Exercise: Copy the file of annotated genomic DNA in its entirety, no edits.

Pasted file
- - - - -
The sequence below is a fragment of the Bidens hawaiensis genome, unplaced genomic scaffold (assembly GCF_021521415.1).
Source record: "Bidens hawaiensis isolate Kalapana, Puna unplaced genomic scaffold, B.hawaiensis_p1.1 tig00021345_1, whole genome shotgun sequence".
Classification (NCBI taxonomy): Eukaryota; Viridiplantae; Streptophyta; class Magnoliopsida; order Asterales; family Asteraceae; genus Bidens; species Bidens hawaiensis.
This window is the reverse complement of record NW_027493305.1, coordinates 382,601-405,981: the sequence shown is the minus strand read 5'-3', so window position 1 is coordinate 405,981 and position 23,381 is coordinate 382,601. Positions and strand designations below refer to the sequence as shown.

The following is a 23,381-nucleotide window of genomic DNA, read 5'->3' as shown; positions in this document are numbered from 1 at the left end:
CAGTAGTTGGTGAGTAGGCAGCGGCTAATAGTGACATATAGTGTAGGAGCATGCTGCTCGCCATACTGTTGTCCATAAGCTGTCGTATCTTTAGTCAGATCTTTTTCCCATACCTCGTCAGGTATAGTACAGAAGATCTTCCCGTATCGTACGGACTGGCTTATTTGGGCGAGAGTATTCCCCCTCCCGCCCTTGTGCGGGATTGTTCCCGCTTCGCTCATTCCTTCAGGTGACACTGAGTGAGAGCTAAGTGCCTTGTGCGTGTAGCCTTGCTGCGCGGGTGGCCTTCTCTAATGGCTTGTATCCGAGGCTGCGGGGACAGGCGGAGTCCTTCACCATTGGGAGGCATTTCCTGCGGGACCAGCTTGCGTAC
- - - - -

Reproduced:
The sequence below is a fragment of the Bidens hawaiensis genome, unplaced genomic scaffold (assembly GCF_021521415.1).
Source record: "Bidens hawaiensis isolate Kalapana, Puna unplaced genomic scaffold, B.hawaiensis_p1.1 tig00021345_1, whole genome shotgun sequence".
Classification (NCBI taxonomy): Eukaryota; Viridiplantae; Streptophyta; class Magnoliopsida; order Asterales; family Asteraceae; genus Bidens; species Bidens hawaiensis.
This window is the reverse complement of record NW_027493305.1, coordinates 382,601-405,981: the sequence shown is the minus strand read 5'-3', so window position 1 is coordinate 405,981 and position 23,381 is coordinate 382,601. Positions and strand designations below refer to the sequence as shown.

The following is a 23,381-nucleotide window of genomic DNA, read 5'->3' as shown; positions in this document are numbered from 1 at the left end:
CAGTAGTTGGTGAGTAGGCAGCGGCTAATAGTGACATATAGTGTAGGAGCATGCTGCTCGCCATACTGTTGTCCATAAGCTGTCGTATCTTTAGTCAGATCTTTTTCCCATACCTCGTCAGGTATAGTACAGAAGATCTTCCCGTATCGTACGGACTGGCTTATTTGGGCGAGAGTATTCCCCCTCCCGCCCTTGTGCGGGATTGTTCCCGCTTCGCTCATTCCTTCAGGTGACACTGAGTGAGAGCTAAGTGCCTTGTGCGTGTAGCCTTGCTGCGCGGGTGGCCTTCTCTAATGGCTTGTATCCGAGGCTGCGGGGACAGGCGGAGTCCTTCACCATTGGGAGGCATTTCCTGCGGGACCAGCTTGCGTAC